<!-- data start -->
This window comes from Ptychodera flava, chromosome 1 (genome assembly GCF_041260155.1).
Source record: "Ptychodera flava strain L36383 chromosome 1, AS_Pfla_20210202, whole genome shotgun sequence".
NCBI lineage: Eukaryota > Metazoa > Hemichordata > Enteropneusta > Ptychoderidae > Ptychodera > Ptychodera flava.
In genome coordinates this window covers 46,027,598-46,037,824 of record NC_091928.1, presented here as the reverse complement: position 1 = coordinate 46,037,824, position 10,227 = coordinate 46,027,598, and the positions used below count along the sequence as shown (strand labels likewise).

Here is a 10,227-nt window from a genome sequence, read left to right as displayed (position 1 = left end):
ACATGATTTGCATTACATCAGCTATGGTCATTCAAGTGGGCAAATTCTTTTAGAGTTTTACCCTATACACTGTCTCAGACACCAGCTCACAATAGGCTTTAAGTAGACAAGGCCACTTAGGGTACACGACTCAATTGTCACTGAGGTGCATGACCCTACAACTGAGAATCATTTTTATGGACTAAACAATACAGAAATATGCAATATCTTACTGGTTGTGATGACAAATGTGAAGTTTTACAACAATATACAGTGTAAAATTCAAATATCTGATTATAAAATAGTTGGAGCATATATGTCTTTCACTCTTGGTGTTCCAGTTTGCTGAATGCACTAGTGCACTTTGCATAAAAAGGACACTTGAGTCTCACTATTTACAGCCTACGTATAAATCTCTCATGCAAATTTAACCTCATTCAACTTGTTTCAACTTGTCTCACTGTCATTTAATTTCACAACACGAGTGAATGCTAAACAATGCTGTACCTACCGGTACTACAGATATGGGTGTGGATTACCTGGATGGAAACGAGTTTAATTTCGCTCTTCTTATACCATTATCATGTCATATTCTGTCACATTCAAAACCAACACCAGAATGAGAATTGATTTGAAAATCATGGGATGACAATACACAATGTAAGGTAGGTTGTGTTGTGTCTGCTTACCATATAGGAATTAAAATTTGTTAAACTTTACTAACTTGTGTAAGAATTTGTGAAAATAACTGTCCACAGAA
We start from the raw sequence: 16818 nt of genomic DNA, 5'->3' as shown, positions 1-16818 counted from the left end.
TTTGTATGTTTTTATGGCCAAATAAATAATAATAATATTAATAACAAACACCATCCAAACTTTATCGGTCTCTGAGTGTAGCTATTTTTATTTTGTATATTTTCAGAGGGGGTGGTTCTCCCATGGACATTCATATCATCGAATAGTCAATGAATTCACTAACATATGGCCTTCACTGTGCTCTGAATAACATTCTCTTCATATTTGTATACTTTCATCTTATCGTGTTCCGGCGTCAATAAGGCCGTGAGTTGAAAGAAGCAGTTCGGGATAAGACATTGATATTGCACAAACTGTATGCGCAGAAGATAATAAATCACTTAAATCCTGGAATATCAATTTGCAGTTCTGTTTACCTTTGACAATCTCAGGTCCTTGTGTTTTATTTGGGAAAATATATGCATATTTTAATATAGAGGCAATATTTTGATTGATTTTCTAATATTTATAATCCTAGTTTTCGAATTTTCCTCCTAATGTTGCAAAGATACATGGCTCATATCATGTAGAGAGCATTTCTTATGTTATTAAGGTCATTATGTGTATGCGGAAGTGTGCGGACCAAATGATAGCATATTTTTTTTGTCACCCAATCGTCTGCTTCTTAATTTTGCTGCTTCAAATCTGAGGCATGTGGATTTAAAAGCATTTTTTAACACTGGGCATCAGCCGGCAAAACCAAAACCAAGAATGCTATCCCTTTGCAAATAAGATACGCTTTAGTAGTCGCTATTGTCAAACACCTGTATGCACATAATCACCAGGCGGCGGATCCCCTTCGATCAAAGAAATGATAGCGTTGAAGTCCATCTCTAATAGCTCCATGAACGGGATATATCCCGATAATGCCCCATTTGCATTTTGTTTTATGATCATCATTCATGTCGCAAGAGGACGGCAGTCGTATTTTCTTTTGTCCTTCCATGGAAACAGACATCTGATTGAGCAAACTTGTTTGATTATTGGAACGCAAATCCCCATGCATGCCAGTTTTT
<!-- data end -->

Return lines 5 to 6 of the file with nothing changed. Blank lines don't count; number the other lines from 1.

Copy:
Here is a 10,227-nt window from a genome sequence, read left to right as displayed (position 1 = left end):
ACATGATTTGCATTACATCAGCTATGGTCATTCAAGTGGGCAAATTCTTTTAGAGTTTTACCCTATACACTGTCTCAGACACCAGCTCACAATAGGCTTTAAGTAGACAAGGCCACTTAGGGTACACGACTCAATTGTCACTGAGGTGCATGACCCTACAACTGAGAATCATTTTTATGGACTAAACAATACAGAAATATGCAATATCTTACTGGTTGTGATGACAAATGTGAAGTTTTACAACAATATACAGTGTAAAATTCAAATATCTGATTATAAAATAGTTGGAGCATATATGTCTTTCACTCTTGGTGTTCCAGTTTGCTGAATGCACTAGTGCACTTTGCATAAAAAGGACACTTGAGTCTCACTATTTACAGCCTACGTATAAATCTCTCATGCAAATTTAACCTCATTCAACTTGTTTCAACTTGTCTCACTGTCATTTAATTTCACAACACGAGTGAATGCTAAACAATGCTGTACCTACCGGTACTACAGATATGGGTGTGGATTACCTGGATGGAAACGAGTTTAATTTCGCTCTTCTTATACCATTATCATGTCATATTCTGTCACATTCAAAACCAACACCAGAATGAGAATTGATTTGAAAATCATGGGATGACAATACACAATGTAAGGTAGGTTGTGTTGTGTCTGCTTACCATATAGGAATTAAAATTTGTTAAACTTTACTAACTTGTGTAAGAATTTGTGAAAATAACTGTCCACAGAA